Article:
True Confession: I’m a big fan of the Berlanti Superhero Factory. Greg Berlanti knows how to make superhero shows (Arrow, The Flash, Supergirl) and make them well. Every author has those daydreams about who they’d want to adapt their books. For me and for TV, Greg Berlanti is my dream dude. (Note: He did the movie version of Green Lantern, so he’s fallible.) So I’m predisposed to like Legends of Tomorrow because it’s coming from a production company I have a lot of faith in.
So, is that faith justified?
Um, kinda sorta at least it’s fun.
Legends of Tomorrow takes supporting characters we’ve seen on The Flash and Arrow and drags them (in some cases literally) into their own show. The premise? In the future, the immortal baddie of baddies, Vandal Savage (Casper Crump) has taken over the Earth and is destroying anyone and everyone who he doesn’t like, which is anyone who doesn’t kowtow to him. He kills Rip Hunter’s (Arthur Darvill) family, and that causes Rip, a Time Master*, to break from the Time Council, steal a sentient ship, Gideon (voiced by Amy Pemberton), and go back in time to snag eight sorta superheroes and hopefully have them stop Savage and so become those Legends of the title.
* While this, and the Time Council, and Arthur Darvill’s casting, and all things related to Rip including how he’s dressed, will make many think this is a Doctor Who rip-off, this character has been around in the comics for decades. Rip might be inspired by The Doctor, but if he is, it’s one of the very early ones. Rip and his Council owe just as much to the Council in the Green Lantern comics as they do to Doctor Who. So just roll with it and enjoy the Who Homage, so to speak.
Rip chooses Carter Hall/Hawkman (Falk Hentschel), Kendra Saunders/Hawkgirl (Ciara Renée), Ray Palmer/The Atom (Brandon Routh), Sara Lance/White Canary (Caity Lotz), Dr. Martin Stein (Victor Garber) and Jefferson “Jax” Jackson (Franz Drameh), who together are Firestorm, Mick Rory/Heat Wave (Dominic Purcell), and Leonard Snart/Captain Cold (Wentworth Miller). Rip says he’s chosen them because they don’t impact the timeline, so can be taken out of their time and not be missed.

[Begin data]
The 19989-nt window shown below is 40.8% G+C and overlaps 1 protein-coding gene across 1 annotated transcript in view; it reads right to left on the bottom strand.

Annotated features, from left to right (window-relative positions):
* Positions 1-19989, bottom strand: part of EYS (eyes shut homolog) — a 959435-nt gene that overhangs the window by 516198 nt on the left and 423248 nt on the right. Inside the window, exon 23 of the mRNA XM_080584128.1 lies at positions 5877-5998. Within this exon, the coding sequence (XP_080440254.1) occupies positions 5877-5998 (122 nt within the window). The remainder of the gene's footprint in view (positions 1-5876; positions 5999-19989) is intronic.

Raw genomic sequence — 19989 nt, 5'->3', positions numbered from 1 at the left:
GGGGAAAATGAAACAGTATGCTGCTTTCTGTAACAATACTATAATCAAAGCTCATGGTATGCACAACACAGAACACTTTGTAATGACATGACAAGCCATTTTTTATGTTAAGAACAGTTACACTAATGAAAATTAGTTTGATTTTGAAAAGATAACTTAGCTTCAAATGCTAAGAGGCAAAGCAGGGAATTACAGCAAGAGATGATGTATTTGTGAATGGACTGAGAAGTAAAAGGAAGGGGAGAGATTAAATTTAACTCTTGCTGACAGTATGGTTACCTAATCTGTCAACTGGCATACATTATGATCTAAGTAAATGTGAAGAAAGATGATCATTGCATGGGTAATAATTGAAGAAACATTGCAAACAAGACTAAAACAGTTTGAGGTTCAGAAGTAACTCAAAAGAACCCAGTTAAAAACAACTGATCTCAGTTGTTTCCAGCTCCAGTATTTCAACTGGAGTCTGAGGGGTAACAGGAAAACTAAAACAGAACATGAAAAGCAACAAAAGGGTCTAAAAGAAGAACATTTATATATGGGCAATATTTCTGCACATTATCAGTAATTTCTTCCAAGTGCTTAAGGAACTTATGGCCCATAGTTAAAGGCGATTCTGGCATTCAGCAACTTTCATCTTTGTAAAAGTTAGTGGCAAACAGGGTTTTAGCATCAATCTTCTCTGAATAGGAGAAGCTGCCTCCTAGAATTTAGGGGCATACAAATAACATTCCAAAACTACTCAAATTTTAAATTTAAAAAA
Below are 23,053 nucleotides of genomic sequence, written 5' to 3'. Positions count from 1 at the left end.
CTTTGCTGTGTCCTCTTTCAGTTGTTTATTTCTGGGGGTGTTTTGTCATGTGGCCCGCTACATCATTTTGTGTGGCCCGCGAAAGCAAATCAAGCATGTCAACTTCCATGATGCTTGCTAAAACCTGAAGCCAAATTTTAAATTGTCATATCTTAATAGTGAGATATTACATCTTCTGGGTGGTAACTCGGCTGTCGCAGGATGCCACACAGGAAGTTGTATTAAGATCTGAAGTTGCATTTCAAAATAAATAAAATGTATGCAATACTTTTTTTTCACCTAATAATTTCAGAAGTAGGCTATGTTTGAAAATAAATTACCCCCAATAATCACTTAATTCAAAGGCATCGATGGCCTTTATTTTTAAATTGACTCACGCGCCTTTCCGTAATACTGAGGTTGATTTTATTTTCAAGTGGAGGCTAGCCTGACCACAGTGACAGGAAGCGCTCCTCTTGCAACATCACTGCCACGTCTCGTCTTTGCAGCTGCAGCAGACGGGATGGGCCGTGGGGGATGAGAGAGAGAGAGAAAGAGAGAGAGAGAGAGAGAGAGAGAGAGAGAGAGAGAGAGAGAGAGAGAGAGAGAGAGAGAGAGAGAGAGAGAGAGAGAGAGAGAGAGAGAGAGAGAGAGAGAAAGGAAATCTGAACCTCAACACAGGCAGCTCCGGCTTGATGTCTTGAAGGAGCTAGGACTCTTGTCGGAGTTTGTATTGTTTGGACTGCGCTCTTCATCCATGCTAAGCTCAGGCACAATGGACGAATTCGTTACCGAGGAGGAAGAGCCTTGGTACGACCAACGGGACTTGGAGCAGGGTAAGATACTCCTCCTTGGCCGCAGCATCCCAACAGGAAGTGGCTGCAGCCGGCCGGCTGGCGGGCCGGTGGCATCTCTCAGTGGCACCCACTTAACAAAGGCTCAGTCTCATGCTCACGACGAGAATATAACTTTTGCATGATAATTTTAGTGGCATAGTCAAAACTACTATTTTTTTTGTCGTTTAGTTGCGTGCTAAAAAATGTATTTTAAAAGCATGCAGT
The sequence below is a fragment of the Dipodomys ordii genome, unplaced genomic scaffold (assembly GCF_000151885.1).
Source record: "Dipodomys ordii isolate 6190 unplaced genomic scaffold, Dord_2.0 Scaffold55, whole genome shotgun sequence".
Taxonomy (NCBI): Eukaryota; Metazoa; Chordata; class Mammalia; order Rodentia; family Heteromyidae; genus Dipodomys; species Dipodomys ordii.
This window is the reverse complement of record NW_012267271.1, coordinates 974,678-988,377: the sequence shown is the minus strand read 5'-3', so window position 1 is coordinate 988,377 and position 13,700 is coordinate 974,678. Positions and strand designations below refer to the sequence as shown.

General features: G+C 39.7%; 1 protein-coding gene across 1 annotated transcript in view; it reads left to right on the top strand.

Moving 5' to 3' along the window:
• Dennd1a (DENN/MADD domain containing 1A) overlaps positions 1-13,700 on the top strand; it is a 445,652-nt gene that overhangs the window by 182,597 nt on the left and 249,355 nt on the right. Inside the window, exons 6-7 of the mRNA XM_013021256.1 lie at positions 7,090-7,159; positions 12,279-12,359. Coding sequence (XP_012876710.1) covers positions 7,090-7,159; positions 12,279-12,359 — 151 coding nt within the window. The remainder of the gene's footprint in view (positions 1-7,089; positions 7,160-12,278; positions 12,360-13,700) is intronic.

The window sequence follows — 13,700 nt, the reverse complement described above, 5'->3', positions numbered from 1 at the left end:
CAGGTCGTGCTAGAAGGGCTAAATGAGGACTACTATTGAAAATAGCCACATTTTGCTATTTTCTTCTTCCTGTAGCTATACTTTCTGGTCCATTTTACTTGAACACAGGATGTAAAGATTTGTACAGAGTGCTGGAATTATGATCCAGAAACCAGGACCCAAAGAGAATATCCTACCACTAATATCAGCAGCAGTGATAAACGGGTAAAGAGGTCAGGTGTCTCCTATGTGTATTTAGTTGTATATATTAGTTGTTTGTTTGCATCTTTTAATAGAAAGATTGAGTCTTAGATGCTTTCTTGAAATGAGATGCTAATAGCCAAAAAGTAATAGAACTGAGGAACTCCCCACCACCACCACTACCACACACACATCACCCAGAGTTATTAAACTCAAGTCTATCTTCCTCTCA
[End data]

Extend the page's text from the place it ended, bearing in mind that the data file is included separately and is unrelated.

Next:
Snart and Rory are a team, Hall and Kendra are kind of a team and kind of a couple, Stein and Jax are a team, and Sara and Palmer have been on Team Arrow at some points in time. So they’re used to working with others, even though most of them don’t actually play well with others, and none of them are used to working with all these others, and not with a captain who has no plan other than “stop the bad guy and don’t destroy the timeline while doing so.” And, naturally, nothing goes according to plan. Because if it did, we wouldn’t have a show.
But we do have a show, and Wentworth Miller steals it. Wentworth Miller IS this show. Because without him, this show is just a goofy, far less competent, and far less enjoyable version of Marvel’s Guardians of the Galaxy meets Doctor Who. And while Guardians of the Timeline might be okay, Legends of Tomorrow works because Miller’s on it.
Technically, Snart is a bad guy, one of the Flash’s villains. But on Legends he’s the guy who holds it all together and makes you actually care about the show, and it’s only because of Miller. Miller oozes charisma, speaking with a slow, sly, sardonic drawl that hides the fact that his character is brilliant. He’s got a great physical presence and he’s definitely the best actor of the group, followed closely by Purcell. It’s not a coinkydink that Berlanti cast Miller as Captain Cold and Purcell as Heat Wave in The Flash to begin with. These guys have been playing well together with mad chemistry since the pilot for Prison Break.
Victor Garber is no slouch in the acting department, either, but he’s given the older, fussy, scientist, sort of father/grandfather role. The rest of the cast run from pleasantly wooden with apparently only two expressions or emotions (Renée, Routh) to reliance on a few standard moves and about three expressions and emotions (Drameh, Lotz, Darvill), even though they’re going for fully fleshed out, three dimensional characterizations.
As with every Berlanti show, there are shocking developments that happen fast. Not in every episode, but often enough. There are also a lot of in-jokes that you’ll get if you’ve paid attention to the other shows these characters came from and which shows the actors were on before. (Miller gets in a great line about breaking out of prisons, for example.) And there are cool cameos from existing stars from other shows (like Stephen Amell as Oliver Queen/Green Arrow) and from other superheroes in the DC pantheon.
I’m enjoying this show, as is the hubs, but I can honestly say that if Wentworth Miller wasn’t on it I’d be skipping it. With him, though, Legends of Tomorrow is a fun show that might actually become a good one… in time.
Rating: 3.5 Stars